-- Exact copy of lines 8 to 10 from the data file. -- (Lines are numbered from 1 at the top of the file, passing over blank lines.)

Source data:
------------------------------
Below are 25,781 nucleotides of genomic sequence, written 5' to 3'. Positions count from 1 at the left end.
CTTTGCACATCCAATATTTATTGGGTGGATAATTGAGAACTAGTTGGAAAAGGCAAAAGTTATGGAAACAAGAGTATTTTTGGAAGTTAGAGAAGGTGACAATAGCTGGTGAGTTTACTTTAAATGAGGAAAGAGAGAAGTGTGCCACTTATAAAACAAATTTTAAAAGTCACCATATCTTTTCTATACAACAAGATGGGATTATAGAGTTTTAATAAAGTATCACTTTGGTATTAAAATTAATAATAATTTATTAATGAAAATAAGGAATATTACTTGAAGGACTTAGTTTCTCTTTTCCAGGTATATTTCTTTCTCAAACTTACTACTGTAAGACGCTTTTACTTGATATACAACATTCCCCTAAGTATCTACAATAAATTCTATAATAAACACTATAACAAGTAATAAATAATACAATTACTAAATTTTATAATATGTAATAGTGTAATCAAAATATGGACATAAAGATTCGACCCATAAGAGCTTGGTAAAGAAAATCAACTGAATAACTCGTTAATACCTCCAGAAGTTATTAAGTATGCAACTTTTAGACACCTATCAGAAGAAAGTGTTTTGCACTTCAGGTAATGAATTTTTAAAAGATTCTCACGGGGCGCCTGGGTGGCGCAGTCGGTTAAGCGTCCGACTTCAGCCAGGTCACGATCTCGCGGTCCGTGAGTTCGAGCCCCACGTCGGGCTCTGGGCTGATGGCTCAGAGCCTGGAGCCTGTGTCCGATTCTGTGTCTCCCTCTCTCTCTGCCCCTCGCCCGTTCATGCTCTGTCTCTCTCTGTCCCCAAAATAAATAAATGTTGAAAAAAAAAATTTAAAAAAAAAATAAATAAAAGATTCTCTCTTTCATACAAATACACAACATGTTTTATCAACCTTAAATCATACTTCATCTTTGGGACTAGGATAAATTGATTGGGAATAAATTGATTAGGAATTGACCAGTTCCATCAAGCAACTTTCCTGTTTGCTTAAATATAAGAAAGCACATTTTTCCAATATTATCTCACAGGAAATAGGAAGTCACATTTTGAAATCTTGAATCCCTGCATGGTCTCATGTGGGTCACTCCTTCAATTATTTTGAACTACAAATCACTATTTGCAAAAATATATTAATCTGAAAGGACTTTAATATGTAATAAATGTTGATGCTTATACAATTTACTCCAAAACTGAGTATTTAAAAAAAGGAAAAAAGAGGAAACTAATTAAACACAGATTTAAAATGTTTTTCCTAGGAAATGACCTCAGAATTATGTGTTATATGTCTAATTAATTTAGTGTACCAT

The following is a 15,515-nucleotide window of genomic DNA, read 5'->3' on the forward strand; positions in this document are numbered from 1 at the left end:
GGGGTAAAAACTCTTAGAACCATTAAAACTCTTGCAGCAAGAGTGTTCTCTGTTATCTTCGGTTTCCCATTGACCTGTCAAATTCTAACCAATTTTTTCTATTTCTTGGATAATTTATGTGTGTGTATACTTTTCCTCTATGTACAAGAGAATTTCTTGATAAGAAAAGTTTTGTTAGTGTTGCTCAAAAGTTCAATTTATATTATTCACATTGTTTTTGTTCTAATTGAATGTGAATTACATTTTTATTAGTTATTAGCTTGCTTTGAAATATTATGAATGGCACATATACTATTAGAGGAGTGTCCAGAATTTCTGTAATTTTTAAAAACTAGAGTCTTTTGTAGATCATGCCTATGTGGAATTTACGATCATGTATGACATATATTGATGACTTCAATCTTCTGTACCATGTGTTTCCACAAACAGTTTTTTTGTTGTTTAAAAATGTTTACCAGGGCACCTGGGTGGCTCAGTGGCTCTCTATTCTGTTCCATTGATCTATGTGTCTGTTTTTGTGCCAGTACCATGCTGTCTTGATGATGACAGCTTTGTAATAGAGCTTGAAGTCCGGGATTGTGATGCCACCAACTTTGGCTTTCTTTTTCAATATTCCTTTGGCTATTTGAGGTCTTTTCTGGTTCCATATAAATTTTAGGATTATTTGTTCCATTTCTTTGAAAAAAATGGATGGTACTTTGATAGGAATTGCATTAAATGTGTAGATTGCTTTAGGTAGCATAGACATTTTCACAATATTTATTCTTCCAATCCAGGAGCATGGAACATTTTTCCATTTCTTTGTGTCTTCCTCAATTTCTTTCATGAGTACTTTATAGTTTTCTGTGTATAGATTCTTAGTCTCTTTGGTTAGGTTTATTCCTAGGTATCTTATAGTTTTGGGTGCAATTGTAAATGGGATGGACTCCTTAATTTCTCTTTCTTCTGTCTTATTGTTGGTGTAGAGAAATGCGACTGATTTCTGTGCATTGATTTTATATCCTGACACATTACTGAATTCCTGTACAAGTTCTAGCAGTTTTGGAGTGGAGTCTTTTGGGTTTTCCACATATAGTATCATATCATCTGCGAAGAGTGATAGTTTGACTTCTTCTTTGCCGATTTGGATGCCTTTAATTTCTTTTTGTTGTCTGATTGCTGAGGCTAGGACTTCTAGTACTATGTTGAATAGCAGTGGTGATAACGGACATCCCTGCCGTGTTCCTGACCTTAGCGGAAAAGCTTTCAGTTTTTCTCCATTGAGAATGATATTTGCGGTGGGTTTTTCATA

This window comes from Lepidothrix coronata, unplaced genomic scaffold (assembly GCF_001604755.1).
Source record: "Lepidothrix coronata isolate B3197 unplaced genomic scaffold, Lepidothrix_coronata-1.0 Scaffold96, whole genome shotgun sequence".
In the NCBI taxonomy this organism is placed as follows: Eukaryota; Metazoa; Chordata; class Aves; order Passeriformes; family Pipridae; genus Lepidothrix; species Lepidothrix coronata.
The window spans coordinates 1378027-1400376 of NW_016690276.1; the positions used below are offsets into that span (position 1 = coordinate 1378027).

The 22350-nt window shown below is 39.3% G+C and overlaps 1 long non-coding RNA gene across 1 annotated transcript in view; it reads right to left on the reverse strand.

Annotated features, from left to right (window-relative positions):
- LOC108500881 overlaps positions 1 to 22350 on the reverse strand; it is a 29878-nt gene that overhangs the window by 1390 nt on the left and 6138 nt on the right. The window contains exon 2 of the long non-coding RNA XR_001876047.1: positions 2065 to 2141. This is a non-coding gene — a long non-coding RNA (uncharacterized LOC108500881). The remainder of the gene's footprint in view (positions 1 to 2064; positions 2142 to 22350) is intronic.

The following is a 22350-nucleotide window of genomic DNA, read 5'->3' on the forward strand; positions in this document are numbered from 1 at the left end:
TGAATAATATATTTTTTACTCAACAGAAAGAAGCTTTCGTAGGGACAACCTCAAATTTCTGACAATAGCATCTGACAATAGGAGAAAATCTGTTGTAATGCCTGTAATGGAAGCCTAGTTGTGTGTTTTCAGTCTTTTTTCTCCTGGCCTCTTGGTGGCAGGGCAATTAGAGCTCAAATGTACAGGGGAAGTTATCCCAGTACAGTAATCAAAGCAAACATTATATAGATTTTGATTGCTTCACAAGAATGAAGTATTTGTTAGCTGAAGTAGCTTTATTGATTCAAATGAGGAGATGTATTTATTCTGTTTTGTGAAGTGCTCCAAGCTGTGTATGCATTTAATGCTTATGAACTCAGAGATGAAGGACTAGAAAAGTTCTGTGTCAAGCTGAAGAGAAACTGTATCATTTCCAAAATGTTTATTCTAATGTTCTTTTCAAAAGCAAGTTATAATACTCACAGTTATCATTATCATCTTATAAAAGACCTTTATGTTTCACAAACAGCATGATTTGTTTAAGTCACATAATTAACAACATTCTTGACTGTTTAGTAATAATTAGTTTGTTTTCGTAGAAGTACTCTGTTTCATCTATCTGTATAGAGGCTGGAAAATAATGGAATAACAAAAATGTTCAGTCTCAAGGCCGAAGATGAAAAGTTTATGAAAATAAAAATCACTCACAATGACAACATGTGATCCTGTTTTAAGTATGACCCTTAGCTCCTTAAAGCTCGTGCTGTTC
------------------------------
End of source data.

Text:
The window spans coordinates 1378027-1400376 of NW_016690276.1; the positions used below are offsets into that span (position 1 = coordinate 1378027).

The 22350-nt window shown below is 39.3% G+C and overlaps 1 long non-coding RNA gene across 1 annotated transcript in view; it reads right to left on the reverse strand.

Annotated features, from left to right (window-relative positions):